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2003ApJ...592..782P - Astrophys. J., 592, 782-803 (2003/August-1)

A Chandra survey of the nearest ultraluminous infrared galaxies: obscured active galactic nuclei or superstarbursts.

PTAK A., HECKMAN T., LEVENSON N.A., WEAVER K. and STRICKLAND D.K.

Abstract (from CDS):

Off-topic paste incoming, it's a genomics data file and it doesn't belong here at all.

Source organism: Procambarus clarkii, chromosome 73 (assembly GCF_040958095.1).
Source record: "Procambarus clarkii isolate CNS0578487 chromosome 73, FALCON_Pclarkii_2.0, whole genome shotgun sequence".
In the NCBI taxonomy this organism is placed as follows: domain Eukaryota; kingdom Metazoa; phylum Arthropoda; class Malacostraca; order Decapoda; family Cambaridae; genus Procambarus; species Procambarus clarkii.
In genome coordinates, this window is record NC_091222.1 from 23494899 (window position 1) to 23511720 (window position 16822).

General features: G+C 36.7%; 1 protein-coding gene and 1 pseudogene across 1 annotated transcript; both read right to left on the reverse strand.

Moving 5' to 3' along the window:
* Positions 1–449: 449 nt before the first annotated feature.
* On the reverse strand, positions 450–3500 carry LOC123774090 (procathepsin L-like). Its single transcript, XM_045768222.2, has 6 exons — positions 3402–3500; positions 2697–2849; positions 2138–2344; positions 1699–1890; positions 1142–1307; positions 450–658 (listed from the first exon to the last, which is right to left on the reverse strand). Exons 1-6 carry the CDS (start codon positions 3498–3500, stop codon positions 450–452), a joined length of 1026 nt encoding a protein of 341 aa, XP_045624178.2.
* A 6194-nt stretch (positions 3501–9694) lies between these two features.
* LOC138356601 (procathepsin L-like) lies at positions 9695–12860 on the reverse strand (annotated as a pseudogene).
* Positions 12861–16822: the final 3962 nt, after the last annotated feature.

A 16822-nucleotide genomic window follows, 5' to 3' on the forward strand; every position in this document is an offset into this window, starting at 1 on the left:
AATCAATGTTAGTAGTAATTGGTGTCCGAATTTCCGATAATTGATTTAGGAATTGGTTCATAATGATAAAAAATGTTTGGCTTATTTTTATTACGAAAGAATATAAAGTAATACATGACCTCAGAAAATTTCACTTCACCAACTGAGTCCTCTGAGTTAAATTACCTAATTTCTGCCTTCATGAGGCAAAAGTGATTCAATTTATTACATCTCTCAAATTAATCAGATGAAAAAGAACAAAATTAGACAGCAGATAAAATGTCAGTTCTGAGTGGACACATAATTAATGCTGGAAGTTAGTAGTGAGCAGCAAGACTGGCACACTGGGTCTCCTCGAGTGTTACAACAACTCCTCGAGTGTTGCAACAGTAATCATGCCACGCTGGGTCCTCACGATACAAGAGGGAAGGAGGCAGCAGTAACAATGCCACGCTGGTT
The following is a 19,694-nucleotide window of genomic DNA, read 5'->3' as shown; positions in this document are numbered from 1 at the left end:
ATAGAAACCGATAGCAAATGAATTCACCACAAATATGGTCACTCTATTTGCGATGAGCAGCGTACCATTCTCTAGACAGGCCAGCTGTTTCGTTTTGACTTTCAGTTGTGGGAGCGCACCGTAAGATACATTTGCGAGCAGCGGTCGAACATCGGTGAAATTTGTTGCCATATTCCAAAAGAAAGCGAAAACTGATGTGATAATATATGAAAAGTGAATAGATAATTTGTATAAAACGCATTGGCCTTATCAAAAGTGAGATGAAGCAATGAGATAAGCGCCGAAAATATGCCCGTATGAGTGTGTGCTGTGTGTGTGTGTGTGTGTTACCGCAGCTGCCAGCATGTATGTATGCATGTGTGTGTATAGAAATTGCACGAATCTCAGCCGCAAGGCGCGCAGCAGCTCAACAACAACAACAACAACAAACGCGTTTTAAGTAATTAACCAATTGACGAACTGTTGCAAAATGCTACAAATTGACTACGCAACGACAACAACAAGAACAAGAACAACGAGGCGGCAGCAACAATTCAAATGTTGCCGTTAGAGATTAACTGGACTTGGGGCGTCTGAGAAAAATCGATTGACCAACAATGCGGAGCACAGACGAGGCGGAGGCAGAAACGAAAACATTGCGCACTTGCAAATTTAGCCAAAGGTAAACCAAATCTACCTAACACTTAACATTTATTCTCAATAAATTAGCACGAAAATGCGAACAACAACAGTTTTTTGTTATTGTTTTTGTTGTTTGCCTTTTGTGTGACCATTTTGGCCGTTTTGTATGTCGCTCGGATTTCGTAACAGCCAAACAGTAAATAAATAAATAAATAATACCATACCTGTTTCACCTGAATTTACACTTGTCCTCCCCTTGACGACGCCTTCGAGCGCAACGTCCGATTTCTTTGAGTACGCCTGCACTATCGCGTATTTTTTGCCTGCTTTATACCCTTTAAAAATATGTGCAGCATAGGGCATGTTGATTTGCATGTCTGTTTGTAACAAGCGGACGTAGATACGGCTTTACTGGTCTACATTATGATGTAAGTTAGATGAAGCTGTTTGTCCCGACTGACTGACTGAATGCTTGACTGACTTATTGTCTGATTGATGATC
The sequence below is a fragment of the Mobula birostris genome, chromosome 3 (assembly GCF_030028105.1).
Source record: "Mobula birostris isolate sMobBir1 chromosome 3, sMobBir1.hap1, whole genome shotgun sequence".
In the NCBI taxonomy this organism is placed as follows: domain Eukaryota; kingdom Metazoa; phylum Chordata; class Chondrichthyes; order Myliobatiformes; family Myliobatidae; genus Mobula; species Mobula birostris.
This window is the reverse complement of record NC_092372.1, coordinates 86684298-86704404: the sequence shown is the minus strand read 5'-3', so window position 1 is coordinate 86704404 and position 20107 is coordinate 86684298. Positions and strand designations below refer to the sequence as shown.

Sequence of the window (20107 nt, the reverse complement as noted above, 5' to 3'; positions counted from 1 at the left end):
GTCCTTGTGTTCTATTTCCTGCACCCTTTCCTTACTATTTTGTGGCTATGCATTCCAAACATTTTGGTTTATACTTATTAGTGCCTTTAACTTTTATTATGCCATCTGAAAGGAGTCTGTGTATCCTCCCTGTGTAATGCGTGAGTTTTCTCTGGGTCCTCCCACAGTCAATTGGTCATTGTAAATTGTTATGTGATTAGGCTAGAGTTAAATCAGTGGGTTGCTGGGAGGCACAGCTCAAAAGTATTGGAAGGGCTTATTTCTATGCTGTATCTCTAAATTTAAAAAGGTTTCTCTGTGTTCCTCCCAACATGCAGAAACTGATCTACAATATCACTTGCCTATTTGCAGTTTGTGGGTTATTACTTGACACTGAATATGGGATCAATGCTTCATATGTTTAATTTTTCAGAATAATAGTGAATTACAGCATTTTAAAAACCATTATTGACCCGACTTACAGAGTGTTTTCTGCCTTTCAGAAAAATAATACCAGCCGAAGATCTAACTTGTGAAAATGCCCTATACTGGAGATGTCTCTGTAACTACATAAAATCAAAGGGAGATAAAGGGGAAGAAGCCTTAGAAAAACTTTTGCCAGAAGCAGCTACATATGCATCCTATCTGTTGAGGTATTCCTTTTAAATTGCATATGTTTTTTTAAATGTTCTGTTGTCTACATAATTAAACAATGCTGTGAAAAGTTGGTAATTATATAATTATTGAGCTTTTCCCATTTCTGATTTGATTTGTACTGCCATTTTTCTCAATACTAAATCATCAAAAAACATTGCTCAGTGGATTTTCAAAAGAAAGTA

We present initial results from a Chandra survey of a complete sample of the eight nearest (z≤0.04) ultraluminous IR galaxies (ULIRGs) and also include the IR-luminous galaxy NGC 6240 for comparison. In this paper we use the hard X-rays (2-8 keV) to search for the possible presence of an obscured active galactic nucleus (AGN). In every case, a hard X-ray source is detected in the nuclear region. If we divide the sample according to the optical/IR spectroscopic classification (starburst vs. AGN), we find that the five starburst'' ULIRGs have hard X-ray luminosities about an order of magnitude smaller than the three AGN'' ULIRGs. NGC 6240 has an anomalously high hard X-ray luminosity compared to the starburst ULIRGs. The Fe-Kα line is convincingly detected in only two ULIRGs. The weakness of the Fe-K emission in these ULIRGs generally suggests that the hard X-ray spectrum is not dominated by reflection from high-NHneutral material. The hard X-ray continuum flux ranges from a fewx10–3 to a fewx10–5 of the far-IR flux, similar to values in pure starbursts and several orders of magnitude smaller than in Compton-thin AGNs. The upper limits on the ratio of the Fe-Kα-to-far-IR flux are below the values measured in Compton-thick type 2 Seyfert galaxies. While very large column densities of molecular gas are observed in the nuclei of these galaxies, we find no evidence that the observed X-ray sources are obscured by Compton-thick material. Thus, our new hard X-ray data do not provide direct evidence that powerful buried quasars'' dominate the overall energetics of most ULIRGs.